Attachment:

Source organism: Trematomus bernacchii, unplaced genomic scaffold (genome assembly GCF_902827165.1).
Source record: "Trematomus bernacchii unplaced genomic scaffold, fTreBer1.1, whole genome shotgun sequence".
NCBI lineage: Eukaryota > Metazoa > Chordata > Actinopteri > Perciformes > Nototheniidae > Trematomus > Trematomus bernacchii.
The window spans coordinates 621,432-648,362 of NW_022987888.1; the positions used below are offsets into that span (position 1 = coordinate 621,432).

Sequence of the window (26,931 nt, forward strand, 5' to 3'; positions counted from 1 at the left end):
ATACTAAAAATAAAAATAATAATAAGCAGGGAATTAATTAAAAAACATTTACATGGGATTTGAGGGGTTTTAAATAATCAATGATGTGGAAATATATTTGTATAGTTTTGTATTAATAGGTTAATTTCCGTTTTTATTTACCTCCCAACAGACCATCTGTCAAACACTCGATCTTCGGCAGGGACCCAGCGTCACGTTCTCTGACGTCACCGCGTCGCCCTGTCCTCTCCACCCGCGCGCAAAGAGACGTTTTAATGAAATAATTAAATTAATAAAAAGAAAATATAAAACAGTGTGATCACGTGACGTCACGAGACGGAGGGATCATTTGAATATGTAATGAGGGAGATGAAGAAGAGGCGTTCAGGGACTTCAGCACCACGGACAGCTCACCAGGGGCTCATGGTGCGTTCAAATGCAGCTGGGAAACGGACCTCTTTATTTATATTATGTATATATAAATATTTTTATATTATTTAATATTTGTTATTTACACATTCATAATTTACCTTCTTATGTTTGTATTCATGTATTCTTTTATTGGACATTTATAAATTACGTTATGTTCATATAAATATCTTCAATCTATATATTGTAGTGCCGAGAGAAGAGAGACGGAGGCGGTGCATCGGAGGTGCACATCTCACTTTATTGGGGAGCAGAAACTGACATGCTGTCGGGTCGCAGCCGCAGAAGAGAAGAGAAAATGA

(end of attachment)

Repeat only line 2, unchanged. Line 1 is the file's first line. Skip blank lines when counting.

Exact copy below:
Source record: "Trematomus bernacchii unplaced genomic scaffold, fTreBer1.1, whole genome shotgun sequence".